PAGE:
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Enviroscan Ukrainian Institute of Speleology and Karstology


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Speleology in Kazakhstan

Shakalov on 04 Jul, 2018
Hello everyone!   I pleased to invite you to the official site of Central Asian Karstic-Speleological commission ("Kaspeko")   There, we regularly publish reports about our expeditions, articles and reports on speleotopics, lecture course for instructors, photos etc. ...

New publications on hypogene speleogenesis

Klimchouk on 26 Mar, 2012
Dear Colleagues, This is to draw your attention to several recent publications added to KarstBase, relevant to hypogenic karst/speleogenesis: Corrosion of limestone tablets in sulfidic ground-water: measurements and speleogenetic implications Galdenzi,

The deepest terrestrial animal

Klimchouk on 23 Feb, 2012
A recent publication of Spanish researchers describes the biology of Krubera Cave, including the deepest terrestrial animal ever found: Jordana, Rafael; Baquero, Enrique; Reboleira, Sofía and Sendra, Alberto. ...

Caves - landscapes without light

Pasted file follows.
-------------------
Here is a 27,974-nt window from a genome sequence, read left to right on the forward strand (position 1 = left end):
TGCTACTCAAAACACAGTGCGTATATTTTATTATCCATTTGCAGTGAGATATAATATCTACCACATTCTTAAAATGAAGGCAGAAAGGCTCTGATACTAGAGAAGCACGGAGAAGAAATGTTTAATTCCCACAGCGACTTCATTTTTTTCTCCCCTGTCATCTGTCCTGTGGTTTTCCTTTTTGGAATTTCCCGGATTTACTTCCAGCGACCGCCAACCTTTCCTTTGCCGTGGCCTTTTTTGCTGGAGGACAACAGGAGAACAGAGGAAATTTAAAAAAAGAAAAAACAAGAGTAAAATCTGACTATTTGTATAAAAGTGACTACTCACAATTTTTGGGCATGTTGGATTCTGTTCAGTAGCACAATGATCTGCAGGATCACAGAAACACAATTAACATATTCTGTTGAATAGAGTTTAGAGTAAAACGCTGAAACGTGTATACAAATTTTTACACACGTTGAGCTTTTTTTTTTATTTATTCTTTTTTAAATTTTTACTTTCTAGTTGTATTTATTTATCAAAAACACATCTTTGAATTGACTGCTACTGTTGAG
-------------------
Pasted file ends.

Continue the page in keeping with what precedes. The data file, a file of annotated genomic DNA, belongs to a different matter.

akop on 05 Feb, 2012
Exhibition dedicated to caves is taking place in the Vienna Natural History Museum   The exhibition at the Natural History Museum presents the surprising variety of caves and cave formations such as stalactites and various crystals. ...

Did you know?

That workover is the reworking of a well that has declined in yield [16].?

Checkout all 2699 terms in the KarstBase Glossary of Karst and Cave Terms


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Featured articles from Cave & Karst Science Journals
Chemistry and Karst, White, William B.
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Featured articles from other Geoscience Journals
Karst environment, Culver D.C.
Mushroom Speleothems: Stromatolites That Formed in the Absence of Phototrophs, Bontognali, Tomaso R.R.; D’Angeli Ilenia M.; Tisato, Nicola; Vasconcelos, Crisogono; Bernasconi, Stefano M.; Gonzales, Esteban R. G.; De Waele, Jo
Calculating flux to predict future cave radon concentrations, Rowberry, Matt; Marti, Xavi; Frontera, Carlos; Van De Wiel, Marco; Briestensky, Milos